“Productivity is never an accident. It is always the result of a commitment to excellence, intelligent planning, and focused effort.” – Paul J. Meyer, American motivational speaker
Here are the 15 characteristics I’ve seen in those that are the most successful:
- Productive teams celebrate social events like holidays, birthdays, and anniversaries in order to increase cohesion. They also celebrate their wins, especially when they complete a tough project.
- Committed to results vs. activity. It’s easy to confuse busyness with productivity. Only outcomes and results matter. Running around being very busy doesn’t mean you produced anything of significance.
- Team members work together closely, so the process flows smoothly, and everyone makes their contributions on time. People can rely on others to do what they say they’ll do, when they say they’ll do it.
- The team encourages its members to use their brains to invent new ways to save time and money and to earn more profits for the company.
- The team members care about their work and the team goals. They’re engaged enough to own their jobs, help each other when needed, and contribute discretionary effort to projects.
- Diverse skill sets. Not everyone knows how to do everything, but someone’s skill set represents every need the team requires. Some overlap is nice for times when a particular person is away, but the team avoids excessive duplication of skills.
- Roles are clear. Each person understands their responsibilities and what the other members of the team expect. They don’t waste time duplicating the work of others or second-guessing their teammates.
- Effective, open communication. All team members share data, problems, and concerns, so the team can hammer out solutions. The team needn’t function without friction, but it must produce results quickly and efficiently.
- When something goes wrong or exceptionally well, team members let each other know. When things go wrong, they clear the air with frank, open feedback. They also fully discuss new ideas and listen to everyone without dismissing anything out of hand.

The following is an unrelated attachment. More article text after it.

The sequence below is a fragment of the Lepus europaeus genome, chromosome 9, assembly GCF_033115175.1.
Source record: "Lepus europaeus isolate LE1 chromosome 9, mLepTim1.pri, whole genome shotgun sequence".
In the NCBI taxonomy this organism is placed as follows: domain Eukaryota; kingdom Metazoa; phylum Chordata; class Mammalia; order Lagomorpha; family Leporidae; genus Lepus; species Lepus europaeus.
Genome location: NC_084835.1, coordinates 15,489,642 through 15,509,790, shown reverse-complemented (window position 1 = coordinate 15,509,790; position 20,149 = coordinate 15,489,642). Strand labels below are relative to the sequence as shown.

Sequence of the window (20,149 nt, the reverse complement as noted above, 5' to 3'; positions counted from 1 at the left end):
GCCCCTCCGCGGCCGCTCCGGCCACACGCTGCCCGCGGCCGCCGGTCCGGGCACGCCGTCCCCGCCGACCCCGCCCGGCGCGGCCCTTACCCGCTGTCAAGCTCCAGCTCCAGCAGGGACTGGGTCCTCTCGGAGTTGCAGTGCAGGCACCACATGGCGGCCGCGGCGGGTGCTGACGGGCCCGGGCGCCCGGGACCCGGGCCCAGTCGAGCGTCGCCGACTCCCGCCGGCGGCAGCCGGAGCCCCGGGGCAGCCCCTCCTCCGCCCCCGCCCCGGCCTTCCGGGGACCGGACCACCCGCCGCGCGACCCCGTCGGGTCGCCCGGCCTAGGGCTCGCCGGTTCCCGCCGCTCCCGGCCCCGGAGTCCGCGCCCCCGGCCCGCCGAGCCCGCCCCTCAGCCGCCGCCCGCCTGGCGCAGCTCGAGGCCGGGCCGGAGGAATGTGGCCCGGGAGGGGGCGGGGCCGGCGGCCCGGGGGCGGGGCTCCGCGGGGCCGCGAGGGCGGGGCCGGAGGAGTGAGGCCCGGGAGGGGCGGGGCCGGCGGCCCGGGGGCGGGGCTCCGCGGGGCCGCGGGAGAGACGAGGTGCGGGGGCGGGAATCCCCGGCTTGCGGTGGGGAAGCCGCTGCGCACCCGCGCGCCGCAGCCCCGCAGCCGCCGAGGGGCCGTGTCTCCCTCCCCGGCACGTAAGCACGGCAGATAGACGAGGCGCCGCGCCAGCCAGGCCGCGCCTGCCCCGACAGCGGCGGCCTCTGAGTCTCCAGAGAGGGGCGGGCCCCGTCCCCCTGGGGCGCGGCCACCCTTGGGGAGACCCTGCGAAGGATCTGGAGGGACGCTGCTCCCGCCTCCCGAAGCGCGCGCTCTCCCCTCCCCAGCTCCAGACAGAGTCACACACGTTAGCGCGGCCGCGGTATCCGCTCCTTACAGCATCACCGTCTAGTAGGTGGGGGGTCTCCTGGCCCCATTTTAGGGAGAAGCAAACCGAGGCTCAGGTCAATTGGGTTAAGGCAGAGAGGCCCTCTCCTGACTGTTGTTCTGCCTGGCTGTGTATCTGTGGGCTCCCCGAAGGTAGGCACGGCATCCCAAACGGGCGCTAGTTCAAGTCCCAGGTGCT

- Known targets. Team goals are transparent and clear. The whole team needs to know what target they’re trying to hit, why it matters, and how their personal contributions help, so they can more easily work together.
- Initiative begins at the individual level, and people know they won’t punish them when they take it. Many of us have suffered for taking initiative in the past, especially when we messed up. But without initiative, workers can’t empower themselves to engage and own their jobs.
- Simply put, team members who respect each other know their co-workers as talented individuals capable of doing their jobs well, and admire their ability to do so. They also respect them as human beings.
- Ability to focus. All team members must have the ability at times to focus tightly, ignore distractions, and concentrate uninterrupted. Great team members know when to leave someone alone without taking it personally.
- Team members not only get their work done efficiently, but they pitch in to help teammates who have fallen behind. They work to clear up process problems and other bottlenecks.
- Not everyone does the same tasks the same way; nor do they all relate to each other in the same way, any more than they all have the same accent or skin color. Tolerance in all things is another foundation of high-achieving teams.
Beyond this List
If you belong to a truly impressive team, I suspect you can add to this list. What characteristics would you add to the list of highly productive teams? (click to tweet)
© 2015 Laura Stack. Laura Stack, MBA, CSP, CPAE is an award-winning keynote speaker, bestselling author, and noted authority on employee and team productivity. She is the president of The Productivity Pro, Inc., a company dedicated to helping leaders increase workplace performance in high-stress environments. Stack has authored seven books, including her newest work, Doing the Right Things Right: How the Effective Executive Spends Time (Jan. 2016). She is a past president of the National Speakers Association, and in 2015 was inducted into its exclusive Speaker Hall of Fame (with fewer than 175 members worldwide). Stack’s clients include Cisco Systems, Wal-Mart, and Bank of America, and she has been featured on the CBS Early Show and CNN, and in the New York Times. To have Laura Stack speak at your next event, call 303-471-7401 or visit her website.